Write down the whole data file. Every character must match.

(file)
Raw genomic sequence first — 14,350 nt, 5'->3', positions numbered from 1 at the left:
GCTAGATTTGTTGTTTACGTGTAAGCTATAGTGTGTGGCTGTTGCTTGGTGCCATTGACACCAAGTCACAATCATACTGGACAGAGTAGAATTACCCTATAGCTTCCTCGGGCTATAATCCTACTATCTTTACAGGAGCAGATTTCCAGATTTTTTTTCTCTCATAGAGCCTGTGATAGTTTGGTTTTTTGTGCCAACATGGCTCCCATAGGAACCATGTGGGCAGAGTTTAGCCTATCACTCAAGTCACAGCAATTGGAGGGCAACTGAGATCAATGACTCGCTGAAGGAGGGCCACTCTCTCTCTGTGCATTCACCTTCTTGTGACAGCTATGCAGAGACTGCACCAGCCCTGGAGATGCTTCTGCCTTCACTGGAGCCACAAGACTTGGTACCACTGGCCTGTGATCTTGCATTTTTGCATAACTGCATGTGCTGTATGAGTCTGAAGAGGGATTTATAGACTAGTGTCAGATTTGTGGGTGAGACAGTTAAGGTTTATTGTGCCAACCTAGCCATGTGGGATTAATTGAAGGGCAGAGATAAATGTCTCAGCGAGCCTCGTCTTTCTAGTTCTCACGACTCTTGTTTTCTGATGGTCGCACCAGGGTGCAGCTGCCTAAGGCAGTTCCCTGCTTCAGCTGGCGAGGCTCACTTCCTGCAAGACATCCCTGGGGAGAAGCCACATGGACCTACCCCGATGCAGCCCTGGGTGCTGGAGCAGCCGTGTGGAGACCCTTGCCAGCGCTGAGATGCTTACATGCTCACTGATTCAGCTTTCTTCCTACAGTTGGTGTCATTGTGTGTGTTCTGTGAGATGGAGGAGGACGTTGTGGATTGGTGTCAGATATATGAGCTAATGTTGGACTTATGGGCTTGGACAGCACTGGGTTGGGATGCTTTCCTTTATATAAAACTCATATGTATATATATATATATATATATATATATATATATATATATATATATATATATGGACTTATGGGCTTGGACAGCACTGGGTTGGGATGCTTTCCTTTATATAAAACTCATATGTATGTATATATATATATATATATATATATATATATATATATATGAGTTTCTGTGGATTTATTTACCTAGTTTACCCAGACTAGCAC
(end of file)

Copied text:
Raw genomic sequence first — 14,350 nt, 5'->3', positions numbered from 1 at the left:
GCTAGATTTGTTGTTTACGTGTAAGCTATAGTGTGTGGCTGTTGCTTGGTGCCATTGACACCAAGTCACAATCATACTGGACAGAGTAGAATTACCCTATAGCTTCCTCGGGCTATAATCCTACTATCTTTACAGGAGCAGATTTCCAGATTTTTTTTCTCTCATAGAGCCTGTGATAGTTTGGTTTTTTGTGCCAACATGGCTCCCATAGGAACCATGTGGGCAGAGTTTAGCCTATCACTCAAGTCACAGCAATTGGAGGGCAACTGAGATCAATGACTCGCTGAAGGAGGGCCACTCTCTCTCTGTGCATTCACCTTCTTGTGACAGCTATGCAGAGACTGCACCAGCCCTGGAGATGCTTCTGCCTTCACTGGAGCCACAAGACTTGGTACCACTGGCCTGTGATCTTGCATTTTTGCATAACTGCATGTGCTGTATGAGTCTGAAGAGGGATTTATAGACTAGTGTCAGATTTGTGGGTGAGACAGTTAAGGTTTATTGTGCCAACCTAGCCATGTGGGATTAATTGAAGGGCAGAGATAAATGTCTCAGCGAGCCTCGTCTTTCTAGTTCTCACGACTCTTGTTTTCTGATGGTCGCACCAGGGTGCAGCTGCCTAAGGCAGTTCCCTGCTTCAGCTGGCGAGGCTCACTTCCTGCAAGACATCCCTGGGGAGAAGCCACATGGACCTACCCCGATGCAGCCCTGGGTGCTGGAGCAGCCGTGTGGAGACCCTTGCCAGCGCTGAGATGCTTACATGCTCACTGATTCAGCTTTCTTCCTACAGTTGGTGTCATTGTGTGTGTTCTGTGAGATGGAGGAGGACGTTGTGGATTGGTGTCAGATATATGAGCTAATGTTGGACTTATGGGCTTGGACAGCACTGGGTTGGGATGCTTTCCTTTATATAAAACTCATATGTATATATATATATATATATATATATATATATATATATATATATATATATATGGACTTATGGGCTTGGACAGCACTGGGTTGGGATGCTTTCCTTTATATAAAACTCATATGTATGTATATATATATATATATATATATATATATATATATATATGAGTTTCTGTGGATTTATTTACCTAGTTTACCCAGACTAGCAC